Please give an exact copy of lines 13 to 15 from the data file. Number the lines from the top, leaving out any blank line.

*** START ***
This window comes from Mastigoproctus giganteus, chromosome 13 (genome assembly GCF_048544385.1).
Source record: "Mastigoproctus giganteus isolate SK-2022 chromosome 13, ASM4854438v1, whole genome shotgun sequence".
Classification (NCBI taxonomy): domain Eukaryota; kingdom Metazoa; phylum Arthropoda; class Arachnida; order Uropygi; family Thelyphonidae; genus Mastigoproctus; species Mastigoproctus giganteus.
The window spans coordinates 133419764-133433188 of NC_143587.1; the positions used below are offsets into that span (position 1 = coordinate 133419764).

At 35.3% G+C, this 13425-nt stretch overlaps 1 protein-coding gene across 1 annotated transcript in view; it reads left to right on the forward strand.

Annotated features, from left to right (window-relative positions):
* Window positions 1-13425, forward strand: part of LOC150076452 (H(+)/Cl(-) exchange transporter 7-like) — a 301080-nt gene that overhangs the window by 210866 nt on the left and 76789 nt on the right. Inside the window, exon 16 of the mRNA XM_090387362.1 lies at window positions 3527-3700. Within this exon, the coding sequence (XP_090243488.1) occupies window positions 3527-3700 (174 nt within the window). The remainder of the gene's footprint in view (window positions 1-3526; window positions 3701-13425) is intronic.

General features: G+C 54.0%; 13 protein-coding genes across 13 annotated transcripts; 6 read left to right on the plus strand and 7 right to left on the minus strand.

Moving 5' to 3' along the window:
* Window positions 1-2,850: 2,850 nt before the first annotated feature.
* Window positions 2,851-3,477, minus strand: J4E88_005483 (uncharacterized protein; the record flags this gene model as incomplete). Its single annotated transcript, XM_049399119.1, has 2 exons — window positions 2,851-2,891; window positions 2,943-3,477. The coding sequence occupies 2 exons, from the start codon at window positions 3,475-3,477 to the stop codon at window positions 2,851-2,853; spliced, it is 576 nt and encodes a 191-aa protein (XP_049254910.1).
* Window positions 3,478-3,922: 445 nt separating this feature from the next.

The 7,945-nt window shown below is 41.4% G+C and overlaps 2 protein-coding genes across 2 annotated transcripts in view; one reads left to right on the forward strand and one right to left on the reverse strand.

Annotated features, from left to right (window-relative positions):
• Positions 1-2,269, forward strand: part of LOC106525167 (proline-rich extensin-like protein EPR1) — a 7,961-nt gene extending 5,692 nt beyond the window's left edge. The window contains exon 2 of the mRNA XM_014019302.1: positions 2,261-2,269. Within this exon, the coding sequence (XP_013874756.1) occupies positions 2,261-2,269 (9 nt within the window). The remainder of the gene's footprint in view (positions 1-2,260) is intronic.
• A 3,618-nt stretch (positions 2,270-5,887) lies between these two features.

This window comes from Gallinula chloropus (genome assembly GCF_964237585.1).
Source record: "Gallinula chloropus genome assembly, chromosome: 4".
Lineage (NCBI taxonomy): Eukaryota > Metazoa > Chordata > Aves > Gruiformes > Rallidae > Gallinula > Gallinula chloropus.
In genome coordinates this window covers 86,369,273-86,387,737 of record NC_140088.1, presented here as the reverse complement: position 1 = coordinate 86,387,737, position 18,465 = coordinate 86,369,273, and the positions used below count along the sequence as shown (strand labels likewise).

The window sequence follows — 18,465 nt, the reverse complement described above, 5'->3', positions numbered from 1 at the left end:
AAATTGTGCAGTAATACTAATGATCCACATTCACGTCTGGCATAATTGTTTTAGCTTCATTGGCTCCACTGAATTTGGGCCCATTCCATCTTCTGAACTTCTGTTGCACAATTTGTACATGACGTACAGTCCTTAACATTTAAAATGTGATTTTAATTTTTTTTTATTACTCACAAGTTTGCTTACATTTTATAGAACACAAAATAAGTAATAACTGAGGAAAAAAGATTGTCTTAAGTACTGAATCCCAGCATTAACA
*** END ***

The 7,945-nt window shown below is 41.4% G+C and overlaps 2 protein-coding genes across 2 annotated transcripts in view; one reads left to right on the forward strand and one right to left on the reverse strand.

Annotated features, from left to right (window-relative positions):
• Positions 1-2,269, forward strand: part of LOC106525167 (proline-rich extensin-like protein EPR1) — a 7,961-nt gene extending 5,692 nt beyond the window's left edge. The window contains exon 2 of the mRNA XM_014019302.1: positions 2,261-2,269. Within this exon, the coding sequence (XP_013874756.1) occupies positions 2,261-2,269 (9 nt within the window). The remainder of the gene's footprint in view (positions 1-2,260) is intronic.